The weak anthropic principle

The weak anthropic principle, first suggested by American physicist Robert Dicke in 1961, states that this is a selection bias, as we couldn’t observe any world that is incapable of containing life.[15]

Proponents of the weak anthropic principle argue that the universe would not be hospitable to life if any of a number of universal constants were different. These include: the ratio between the strength of the force of gravity (discussed in Book I) and the nuclear forces (discussed in Chapter 23), the proportionality constant between energy and mass, and the ratio between the rate at which dark energy is accelerating the expansion of spacetime and the rate at which the universe would otherwise collapse due to gravity[16] (all discussed in Book I).

The evolution of life was also reliant upon quantum fluctuations that occurred during the inflationary epoch of the early universe[17] (discussed in Chapter 22). If there were no fluctuations, then everything would be equally dispersed. If the fluctuations in symmetry were too vast, however, then everything would be distributed too closely together, creating another universe full of black holes.

A final important factor for any universe that contains life is the number of dimensions that we experience (discussed in Chapter 25). If we lived in a world with only two spatial dimensions, then the tubes that carry our food, oxygen, and blood, would cut us in half. If we were to experience four spatial dimensions however, then the force of gravity would be proportional to the cube of an object’s mass, rather than the square. This would mean that stars would be heavier and so have shorter lifetimes, and life would not have time to evolve.

The weak anthropic principle states that the universe must be the way it is because we wouldn’t be able to observe it if it were any other way. Yet this still doesn’t explain why it happened to be suitable for life.

The many worlds interpretation provides a natural extension to the weak anthropic principle by suggesting that there are an infinite amount of worlds and so, however improbable our existence is, we know that life must exist somewhere. An unusual event occurred because it had a non-zero probability and a vast number of trials were run.

31.1.3 An infinity of minds

British philosophers Simon Saunders and David Wallace claimed that Lockwood was wrong to say that there’s no answer to who we will become upon branching.[18,19] Instead, they suggest that we’ll become one particular mind after we branch in agreement with Albert and Loewer.

Saunders and Wallace agreed that this means we must have an infinite amount of minds inside of us at all times, but unlike Albert and Loewer, they accepted a material theory of the mind. Wallace described how “when I say ‘who will I become’” before initiating a quantum experiment with two possible results, “that statement should actually be ascribed to two versions of me”.[19] We don’t notice the fact that we have numerous minds because, from a subjective point of view, they will be indistinguishable, all seeing the same things and thinking the same thoughts at the same time.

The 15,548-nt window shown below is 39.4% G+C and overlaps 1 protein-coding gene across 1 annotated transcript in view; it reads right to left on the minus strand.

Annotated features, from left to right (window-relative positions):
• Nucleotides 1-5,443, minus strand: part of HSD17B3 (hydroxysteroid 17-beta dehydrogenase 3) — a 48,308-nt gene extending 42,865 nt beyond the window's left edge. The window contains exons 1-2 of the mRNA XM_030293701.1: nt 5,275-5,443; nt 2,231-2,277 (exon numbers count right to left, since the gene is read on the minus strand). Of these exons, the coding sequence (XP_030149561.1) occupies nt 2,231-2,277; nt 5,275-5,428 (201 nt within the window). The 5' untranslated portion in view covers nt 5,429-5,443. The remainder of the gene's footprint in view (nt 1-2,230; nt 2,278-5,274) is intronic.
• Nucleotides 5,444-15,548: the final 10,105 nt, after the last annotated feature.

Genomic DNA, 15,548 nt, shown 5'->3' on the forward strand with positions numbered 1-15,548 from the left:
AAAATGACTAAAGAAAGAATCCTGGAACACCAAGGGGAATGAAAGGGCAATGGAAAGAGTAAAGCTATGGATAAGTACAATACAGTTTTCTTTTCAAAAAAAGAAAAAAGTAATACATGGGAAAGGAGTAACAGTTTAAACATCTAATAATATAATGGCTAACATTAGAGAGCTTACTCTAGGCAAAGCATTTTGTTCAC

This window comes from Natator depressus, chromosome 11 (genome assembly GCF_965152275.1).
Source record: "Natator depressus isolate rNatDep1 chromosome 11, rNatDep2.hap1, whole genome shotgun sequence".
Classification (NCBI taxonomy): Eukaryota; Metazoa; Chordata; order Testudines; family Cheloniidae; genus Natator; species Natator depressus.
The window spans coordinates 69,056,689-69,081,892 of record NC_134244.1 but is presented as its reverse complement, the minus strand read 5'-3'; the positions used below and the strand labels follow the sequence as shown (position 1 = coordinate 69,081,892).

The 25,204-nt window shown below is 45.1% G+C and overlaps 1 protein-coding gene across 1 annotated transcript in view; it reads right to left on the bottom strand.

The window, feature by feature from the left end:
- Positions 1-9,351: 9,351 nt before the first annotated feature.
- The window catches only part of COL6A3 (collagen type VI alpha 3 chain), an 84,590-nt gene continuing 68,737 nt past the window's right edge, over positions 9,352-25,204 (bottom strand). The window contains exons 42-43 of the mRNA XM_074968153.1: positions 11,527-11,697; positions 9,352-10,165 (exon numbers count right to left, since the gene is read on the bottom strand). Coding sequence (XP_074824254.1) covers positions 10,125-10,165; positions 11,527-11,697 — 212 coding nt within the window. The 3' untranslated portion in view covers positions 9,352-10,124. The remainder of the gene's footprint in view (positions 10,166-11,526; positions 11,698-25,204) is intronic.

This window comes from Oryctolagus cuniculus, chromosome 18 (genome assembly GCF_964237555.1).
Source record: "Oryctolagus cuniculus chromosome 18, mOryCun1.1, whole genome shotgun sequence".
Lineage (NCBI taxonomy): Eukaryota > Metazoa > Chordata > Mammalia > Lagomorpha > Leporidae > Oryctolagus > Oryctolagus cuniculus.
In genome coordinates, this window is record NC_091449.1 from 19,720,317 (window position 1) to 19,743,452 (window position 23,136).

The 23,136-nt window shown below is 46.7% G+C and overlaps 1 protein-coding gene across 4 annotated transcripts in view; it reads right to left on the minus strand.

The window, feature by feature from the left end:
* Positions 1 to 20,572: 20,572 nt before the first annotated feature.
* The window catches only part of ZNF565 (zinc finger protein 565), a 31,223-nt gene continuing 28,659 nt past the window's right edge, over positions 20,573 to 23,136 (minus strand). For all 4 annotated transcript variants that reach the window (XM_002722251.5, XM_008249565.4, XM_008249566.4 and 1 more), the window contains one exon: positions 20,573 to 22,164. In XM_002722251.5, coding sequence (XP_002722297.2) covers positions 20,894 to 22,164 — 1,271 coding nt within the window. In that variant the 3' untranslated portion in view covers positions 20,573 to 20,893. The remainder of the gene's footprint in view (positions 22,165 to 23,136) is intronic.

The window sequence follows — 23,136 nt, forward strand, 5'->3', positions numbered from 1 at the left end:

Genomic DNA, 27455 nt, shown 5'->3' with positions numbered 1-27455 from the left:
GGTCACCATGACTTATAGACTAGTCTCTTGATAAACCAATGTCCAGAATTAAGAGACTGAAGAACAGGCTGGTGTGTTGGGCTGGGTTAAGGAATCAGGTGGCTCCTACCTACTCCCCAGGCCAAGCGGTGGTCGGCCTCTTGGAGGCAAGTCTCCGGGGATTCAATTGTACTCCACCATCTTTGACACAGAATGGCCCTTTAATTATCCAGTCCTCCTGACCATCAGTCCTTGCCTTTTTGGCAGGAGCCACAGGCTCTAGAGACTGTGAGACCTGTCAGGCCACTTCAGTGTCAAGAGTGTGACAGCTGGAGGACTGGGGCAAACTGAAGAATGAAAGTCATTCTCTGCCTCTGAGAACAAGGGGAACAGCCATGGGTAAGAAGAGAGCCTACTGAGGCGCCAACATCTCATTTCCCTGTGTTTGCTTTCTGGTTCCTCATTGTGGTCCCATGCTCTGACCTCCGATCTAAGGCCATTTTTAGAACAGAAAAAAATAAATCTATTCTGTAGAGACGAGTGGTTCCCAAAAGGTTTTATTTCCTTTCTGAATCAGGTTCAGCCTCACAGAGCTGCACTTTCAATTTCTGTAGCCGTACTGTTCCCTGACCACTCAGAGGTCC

This approach to consciousness was first suggested by American philosopher David Lewis in 1976,[20] and so Saunders and Wallace advocated a Lewisian rather than Parfitian, notion of personal identity.

Wallace did not agree with Lockwood’s his interpretation of `weight’ and argued that there’s no observable difference between worlds with a low weight or high weight and so pain will not be more intense in a world with a higher weight.

It would also be impossible to try to maximise the weight of the world we’re in because branching occurs all the time and we have no way to keep track. Wallace described how it would lead to a person being:

“...faced with the impossible task of calculating how much branching will occur across the entire lifetime of the Universe (contingent on [their] choice of action) in order to weigh up the value, now, to [them] of carrying out a certain act”.[21]

Wallace also showed that we don’t need Lockwood’s many minds interpretation in order to account for the preferred basis problem. Wallace suggested that it doesn’t matter that the basis of decoherence is approximate if you accept a functional definition of the mind.

Wallace claimed that all macroscopic objects should be understood “in terms of certain structures and patterns which emerge from quantum theory”.[22] Wallace argued that we already use the concept of patterns to provide functional definitions and gave the example of our definition of a tiger. We can define the word ‘tiger’ from many perspectives, and choose the one that is easier or most useful for us.

We could, for example, try to learn about the behaviour of tigers by studying them at an atomic level, but this would be overly complicated. We could study them at a cellular level, but again this would provide us with too much irrelevant information. We learn most about the behaviour of tigers by studying them in terms of single, individual tigers, patterns that arise from a background of energy and matter. Wallace claimed that we define a tiger as “any pattern which behaves as a tiger”.[22]